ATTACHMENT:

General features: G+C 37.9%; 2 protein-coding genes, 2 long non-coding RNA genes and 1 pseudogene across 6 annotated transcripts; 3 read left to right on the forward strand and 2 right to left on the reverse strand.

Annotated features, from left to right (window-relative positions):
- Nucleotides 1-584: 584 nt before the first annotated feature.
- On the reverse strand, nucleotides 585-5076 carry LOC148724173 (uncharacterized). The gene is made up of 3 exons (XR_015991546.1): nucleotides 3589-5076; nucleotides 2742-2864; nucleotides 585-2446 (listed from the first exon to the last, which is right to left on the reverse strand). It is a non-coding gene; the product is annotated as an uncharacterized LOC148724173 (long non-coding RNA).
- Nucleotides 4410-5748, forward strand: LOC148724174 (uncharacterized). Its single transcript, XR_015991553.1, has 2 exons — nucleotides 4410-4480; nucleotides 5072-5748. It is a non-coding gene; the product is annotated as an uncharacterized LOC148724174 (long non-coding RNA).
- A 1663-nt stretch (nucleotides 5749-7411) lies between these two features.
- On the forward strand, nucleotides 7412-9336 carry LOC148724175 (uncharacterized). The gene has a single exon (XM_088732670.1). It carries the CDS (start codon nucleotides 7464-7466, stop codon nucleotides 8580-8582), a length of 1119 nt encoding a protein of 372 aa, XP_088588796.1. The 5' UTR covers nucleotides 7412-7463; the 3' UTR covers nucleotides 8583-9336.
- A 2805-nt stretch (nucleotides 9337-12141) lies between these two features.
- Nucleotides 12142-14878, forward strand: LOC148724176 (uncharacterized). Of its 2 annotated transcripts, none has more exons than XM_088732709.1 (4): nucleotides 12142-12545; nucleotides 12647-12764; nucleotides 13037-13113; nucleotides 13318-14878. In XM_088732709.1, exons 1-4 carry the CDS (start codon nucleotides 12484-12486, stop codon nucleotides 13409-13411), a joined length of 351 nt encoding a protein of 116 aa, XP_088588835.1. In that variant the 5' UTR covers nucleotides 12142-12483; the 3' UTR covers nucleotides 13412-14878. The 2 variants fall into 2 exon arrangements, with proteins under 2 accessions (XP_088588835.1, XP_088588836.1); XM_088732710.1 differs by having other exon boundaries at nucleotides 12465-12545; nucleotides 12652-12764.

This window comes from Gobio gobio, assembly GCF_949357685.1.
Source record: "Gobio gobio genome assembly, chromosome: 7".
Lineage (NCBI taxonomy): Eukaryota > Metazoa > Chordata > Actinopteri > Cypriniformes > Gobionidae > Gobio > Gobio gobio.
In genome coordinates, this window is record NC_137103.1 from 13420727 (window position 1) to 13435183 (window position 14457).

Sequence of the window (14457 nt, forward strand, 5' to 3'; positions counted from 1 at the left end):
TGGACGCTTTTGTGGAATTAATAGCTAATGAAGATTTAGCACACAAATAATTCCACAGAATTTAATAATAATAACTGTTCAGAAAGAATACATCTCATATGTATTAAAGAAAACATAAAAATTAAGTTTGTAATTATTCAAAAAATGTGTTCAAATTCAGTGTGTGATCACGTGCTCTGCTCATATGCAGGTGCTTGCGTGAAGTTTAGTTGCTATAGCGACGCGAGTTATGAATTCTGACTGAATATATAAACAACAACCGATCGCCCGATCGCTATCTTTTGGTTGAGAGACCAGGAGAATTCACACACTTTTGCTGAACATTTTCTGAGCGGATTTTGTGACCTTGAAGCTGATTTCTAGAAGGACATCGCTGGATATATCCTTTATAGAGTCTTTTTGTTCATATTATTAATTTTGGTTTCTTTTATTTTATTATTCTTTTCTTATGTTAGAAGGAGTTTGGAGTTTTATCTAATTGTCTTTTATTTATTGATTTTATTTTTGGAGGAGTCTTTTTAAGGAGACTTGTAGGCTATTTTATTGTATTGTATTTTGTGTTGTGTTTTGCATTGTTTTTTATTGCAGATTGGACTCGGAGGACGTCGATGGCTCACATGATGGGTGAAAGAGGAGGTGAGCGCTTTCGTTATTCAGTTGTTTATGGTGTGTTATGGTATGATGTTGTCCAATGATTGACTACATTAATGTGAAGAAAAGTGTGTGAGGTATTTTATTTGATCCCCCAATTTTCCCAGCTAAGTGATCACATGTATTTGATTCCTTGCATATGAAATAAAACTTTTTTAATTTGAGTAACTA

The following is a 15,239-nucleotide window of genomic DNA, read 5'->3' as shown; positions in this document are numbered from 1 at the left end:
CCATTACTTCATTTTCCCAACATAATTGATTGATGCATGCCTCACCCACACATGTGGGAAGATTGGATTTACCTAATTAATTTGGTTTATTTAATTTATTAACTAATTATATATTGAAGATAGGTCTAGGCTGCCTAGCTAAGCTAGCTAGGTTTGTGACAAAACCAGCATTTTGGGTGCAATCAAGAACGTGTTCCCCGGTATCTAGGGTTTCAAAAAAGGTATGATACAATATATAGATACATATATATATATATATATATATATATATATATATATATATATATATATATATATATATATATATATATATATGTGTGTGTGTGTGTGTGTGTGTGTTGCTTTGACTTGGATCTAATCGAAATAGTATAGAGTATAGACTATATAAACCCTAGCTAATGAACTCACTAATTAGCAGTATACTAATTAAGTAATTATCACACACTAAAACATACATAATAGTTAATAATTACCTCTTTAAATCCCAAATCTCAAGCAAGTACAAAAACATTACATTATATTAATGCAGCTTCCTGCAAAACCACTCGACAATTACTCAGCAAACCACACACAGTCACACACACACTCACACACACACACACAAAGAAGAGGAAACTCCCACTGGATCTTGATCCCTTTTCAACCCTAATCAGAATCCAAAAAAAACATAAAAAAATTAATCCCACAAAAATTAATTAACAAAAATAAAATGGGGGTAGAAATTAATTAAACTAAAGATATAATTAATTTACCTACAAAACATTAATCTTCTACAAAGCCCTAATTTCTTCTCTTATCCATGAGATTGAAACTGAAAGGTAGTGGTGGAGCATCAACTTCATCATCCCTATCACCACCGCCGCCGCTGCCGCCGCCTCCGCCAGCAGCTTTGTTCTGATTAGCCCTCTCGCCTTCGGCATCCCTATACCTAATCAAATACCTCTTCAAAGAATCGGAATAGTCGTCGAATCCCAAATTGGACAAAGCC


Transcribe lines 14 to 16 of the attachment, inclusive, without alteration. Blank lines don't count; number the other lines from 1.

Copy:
Sequence of the window (14457 nt, forward strand, 5' to 3'; positions counted from 1 at the left end):
TGGACGCTTTTGTGGAATTAATAGCTAATGAAGATTTAGCACACAAATAATTCCACAGAATTTAATAATAATAACTGTTCAGAAAGAATACATCTCATATGTATTAAAGAAAACATAAAAATTAAGTTTGTAATTATTCAAAAAATGTGTTCAAATTCAGTGTGTGATCACGTGCTCTGCTCATATGCAGGTGCTTGCGTGAAGTTTAGTTGCTATAGCGACGCGAGTTATGAATTCTGACTGAATATATAAACAACAACCGATCGCCCGATCGCTATCTTTTGGTTGAGAGACCAGGAGAATTCACACACTTTTGCTGAACATTTTCTGAGCGGATTTTGTGACCTTGAAGCTGATTTCTAGAAGGACATCGCTGGATATATCCTTTATAGAGTCTTTTTGTTCATATTATTAATTTTGGTTTCTTTTATTTTATTATTCTTTTCTTATGTTAGAAGGAGTTTGGAGTTTTATCTAATTGTCTTTTATTTATTGATTTTATTTTTGGAGGAGTCTTTTTAAGGAGACTTGTAGGCTATTTTATTGTATTGTATTTTGTGTTGTGTTTTGCATTGTTTTTTATTGCAGATTGGACTCGGAGGACGTCGATGGCTCACATGATGGGTGAAAGAGGAGGTGAGCGCTTTCGTTATTCAGTTGTTTATGGTGTGTTATGGTATGATGTTGTCCAATGATTGACTACATTAATGTGAAGAAAAGTGTGTGAGGTATTTTATTTGATCCCCCAATTTTCCCAGCTAAGTGATCACATGTATTTGATTCCTTGCATATGAAATAAAACTTTTTTAATTTGAGTAACTA

The following is a 15,239-nucleotide window of genomic DNA, read 5'->3' as shown; positions in this document are numbered from 1 at the left end: